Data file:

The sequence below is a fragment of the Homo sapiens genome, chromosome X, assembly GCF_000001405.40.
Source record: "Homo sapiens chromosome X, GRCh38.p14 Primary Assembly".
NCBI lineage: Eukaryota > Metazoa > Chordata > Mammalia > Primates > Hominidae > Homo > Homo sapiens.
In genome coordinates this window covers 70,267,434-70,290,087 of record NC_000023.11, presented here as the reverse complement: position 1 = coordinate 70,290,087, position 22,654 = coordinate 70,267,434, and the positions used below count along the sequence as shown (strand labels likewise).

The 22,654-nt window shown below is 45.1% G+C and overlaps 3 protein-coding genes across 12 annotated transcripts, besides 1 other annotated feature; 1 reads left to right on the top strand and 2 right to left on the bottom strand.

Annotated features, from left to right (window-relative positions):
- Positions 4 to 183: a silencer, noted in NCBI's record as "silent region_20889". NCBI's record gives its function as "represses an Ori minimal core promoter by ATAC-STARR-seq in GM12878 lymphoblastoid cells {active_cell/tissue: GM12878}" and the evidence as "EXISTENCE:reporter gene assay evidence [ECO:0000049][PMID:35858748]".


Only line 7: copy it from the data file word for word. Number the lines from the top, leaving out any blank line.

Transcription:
- Positions 4 to 183: a silencer, noted in NCBI's record as "silent region_20889". NCBI's record gives its function as "represses an Ori minimal core promoter by ATAC-STARR-seq in GM12878 lymphoblastoid cells {active_cell/tissue: GM12878}" and the evidence as "EXISTENCE:reporter gene assay evidence [ECO:0000049][PMID:35858748]".